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The Violent Century

3.78  ·  Rating details ·  815 ratings  ·  147 reviews
Introduction by Cory Doctorow

“A torrid tour de force.” —James Ellroy
“Like Watchmen on crack.”—io9
“If John le Carre wrote a superhero novel about the Cold War, it might be this good.” —Charles Stross

A bold experiment has mutated a small fraction of humanity. Nations race to harness the gifted, putting them to increasingly dark ends. At the dawn of global war, flashy America
Paperback, 352 pages
Published October 24th 2013 by Hodder
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3.78  · 
Rating details
 ·  815 ratings  ·  147 reviews

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Dec 17, 2015 rated it it was ok
Shelves: sci-fi
I picked up this superhero novel in the hopes that it would be like a book version of the Watchmen movie. Unfortunately it never played out like that. The Watchman movie had an interesting and captivating narrator in the form of Rorschach and a whole bunch of interesting secondary characters. The problem with The Violent Century was simply that it lacked anything even remotely engaging or captivating. The story was sloooooow, the writing distant, and the characters completely bland.

The basic pr
What makes a man?

What makes a hero?

A tall, pale, aristocratic-looking man walks into a pub in London. The pub is almost impossible to find, hidden under a railway arch, lost in thick fog. There is only one patron at the bar.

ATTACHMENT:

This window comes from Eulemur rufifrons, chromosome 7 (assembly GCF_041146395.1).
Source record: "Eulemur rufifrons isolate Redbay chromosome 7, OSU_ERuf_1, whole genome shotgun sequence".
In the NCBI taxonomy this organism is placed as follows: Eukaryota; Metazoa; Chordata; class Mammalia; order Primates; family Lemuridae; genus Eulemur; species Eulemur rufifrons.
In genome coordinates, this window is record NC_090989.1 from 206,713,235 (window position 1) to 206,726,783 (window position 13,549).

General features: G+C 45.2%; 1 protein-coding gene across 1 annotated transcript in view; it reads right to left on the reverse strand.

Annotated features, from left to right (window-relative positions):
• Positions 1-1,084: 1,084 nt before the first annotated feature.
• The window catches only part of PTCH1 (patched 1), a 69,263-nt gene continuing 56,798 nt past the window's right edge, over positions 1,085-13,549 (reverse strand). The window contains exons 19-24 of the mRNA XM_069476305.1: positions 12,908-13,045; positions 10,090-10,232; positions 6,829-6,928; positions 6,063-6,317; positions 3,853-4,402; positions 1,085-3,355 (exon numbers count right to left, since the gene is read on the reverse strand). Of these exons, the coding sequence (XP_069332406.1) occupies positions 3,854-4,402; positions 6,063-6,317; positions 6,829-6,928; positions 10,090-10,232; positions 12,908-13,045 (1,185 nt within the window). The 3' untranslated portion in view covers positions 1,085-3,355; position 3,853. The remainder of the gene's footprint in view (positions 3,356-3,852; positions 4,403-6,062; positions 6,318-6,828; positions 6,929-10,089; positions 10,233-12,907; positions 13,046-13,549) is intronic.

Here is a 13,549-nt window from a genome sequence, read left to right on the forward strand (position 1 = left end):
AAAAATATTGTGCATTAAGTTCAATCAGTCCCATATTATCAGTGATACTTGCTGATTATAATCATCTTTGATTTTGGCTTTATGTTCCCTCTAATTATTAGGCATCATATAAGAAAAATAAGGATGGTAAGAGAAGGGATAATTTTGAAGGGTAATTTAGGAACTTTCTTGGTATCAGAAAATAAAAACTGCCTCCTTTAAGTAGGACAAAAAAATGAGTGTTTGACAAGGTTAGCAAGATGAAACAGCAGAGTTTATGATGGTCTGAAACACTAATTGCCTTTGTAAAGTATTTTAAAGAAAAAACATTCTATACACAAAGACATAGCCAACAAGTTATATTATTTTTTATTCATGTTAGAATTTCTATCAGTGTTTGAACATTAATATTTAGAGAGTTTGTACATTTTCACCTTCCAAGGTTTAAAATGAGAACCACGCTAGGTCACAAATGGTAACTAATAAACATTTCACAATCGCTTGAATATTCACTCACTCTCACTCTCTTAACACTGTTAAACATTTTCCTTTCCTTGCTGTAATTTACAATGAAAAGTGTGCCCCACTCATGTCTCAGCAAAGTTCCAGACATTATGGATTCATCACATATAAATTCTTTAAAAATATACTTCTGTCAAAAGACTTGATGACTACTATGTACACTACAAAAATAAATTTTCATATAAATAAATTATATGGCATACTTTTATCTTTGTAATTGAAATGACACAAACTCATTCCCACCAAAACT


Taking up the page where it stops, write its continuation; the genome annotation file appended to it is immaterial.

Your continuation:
“The Old Man wants to have a word with you,” the tall, aristocratic man tells him.

Clearly, these men know each other well. No, the man at the bar growls, he’s retired. It’s about an old file, the tall man explains. Which file, the bar patron wants to know.

Oblivion says a sing
Tudor Ciocarlie
Sep 18, 2013 rated it it was amazing
For me, there were only two masterpieces in the superheroes genre: Alan Moore's Watchmen and Christopher Nolan's Dark Knight. The Violent Century is certainly the third one. There is so much to be impressed with in this novel: the structure, the characters, the prose and alternate history, that is such a wonderful tool to examine the real 2nd World War, its hideous consequences and all the havoc and trauma it produced on the outside world and on the soul of the humans beings. In a way every part ...more
Lavie Tidhar’s novels dwell in some clouded never-realm, mixing fact, fiction, reality, and fantasy in a potent gumbo. His wondrous creations, however, often do not follow standard protocol of plot lines. “The Violent Century” is a hybrid mix of X-Men with Inglorious Bastards. It revisits the Second World War with superhumans fighting secretly for both sides. In Britain, the mutants are gathered into a school, a farm, a world where there talents can be cultivated before they are sent out and cha ...more